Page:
On the client side Private keys are used and must be kept as safe as possible. Having somebody get access to a Public key is not that important because nothing can be done with it to give them access go a system; however a Private key's disclosure means whomever has that key immediately has the ability to authenticate anywhere the key's owner can just like when a password is found by a third party. The private keys are typically stored in the user's home directory in ~/.ssh. For our example user the keys would be in /home/john/.ssh/ and are usually named id_rsa or id_dsa. An id_rsa.pub or id_dsa.pub file is created when creating keys which is the corresponding Public key to be put on the remote server.

To create the Public/Private keypair the command 'ssh-keygen' is available as part of the SSH package. There are two types of key encryption which can be used including RSA and DSA. Both are considered secure though there are some limitations to using DSA. Currently DSA technology rules require a 1024-bit key. Depending on your SSH implementation this rule may or may not be followed to the letter allowing stronger keys such as ssh-keygen's default of 2048-bit keys. Because some versions of SSH do not allow DSA keys that are not 1024-bit for stronger encryption the RSA keys may be preferred. To create a key use the following syntax:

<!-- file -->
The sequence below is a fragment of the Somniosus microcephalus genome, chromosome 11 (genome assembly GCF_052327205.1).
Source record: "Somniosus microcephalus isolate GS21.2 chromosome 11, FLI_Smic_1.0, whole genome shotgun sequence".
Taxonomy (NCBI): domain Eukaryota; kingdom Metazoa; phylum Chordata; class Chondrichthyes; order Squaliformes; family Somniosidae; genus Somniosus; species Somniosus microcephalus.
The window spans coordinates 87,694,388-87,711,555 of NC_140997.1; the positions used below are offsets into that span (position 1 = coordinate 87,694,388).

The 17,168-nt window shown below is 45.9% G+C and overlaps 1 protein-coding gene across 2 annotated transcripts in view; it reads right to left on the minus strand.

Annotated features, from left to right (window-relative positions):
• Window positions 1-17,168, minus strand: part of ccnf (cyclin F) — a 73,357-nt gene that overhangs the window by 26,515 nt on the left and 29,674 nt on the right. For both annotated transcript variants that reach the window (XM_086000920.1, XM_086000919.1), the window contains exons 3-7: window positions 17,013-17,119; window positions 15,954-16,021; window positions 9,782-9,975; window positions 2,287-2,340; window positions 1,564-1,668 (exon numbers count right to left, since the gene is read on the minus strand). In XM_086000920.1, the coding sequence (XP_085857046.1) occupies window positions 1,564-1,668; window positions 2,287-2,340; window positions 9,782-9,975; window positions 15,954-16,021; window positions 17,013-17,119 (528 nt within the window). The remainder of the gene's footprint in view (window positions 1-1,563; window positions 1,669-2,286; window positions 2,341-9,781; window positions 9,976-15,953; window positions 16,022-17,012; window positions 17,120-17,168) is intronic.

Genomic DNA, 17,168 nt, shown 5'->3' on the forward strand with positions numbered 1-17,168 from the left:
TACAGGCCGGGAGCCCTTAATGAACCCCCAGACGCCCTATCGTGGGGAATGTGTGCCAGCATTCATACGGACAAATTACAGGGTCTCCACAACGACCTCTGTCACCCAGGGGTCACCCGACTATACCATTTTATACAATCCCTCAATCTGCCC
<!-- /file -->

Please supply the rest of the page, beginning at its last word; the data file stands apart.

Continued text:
ssh-keygen -b -t

Substitute with a number representing the number of bits in the key. 2048 is the default and should be the minimum used. The can be either 'rsa' or 'dsa' (technically 'rsa1' is valid for SSHv1 connections but nobody should be using those anymore). When prompted to enter a passphrase enter one that you will remember as it will be required to access your Private Key and is used to secure this key from unauthorized use in case the key is stolen. Both Public and Private keys are stored in the ~/.ssh directory by default. The Public key should then be put on the server into which you will authenticate. The placement depends on which identity will be used on the remote machine but in any case it will go, by default, in that iuser's home directory at the following location:

/home/remoteusername/.ssh/authorized_keys #for a regular user
/root/.ssh/authorized_keys #for the root user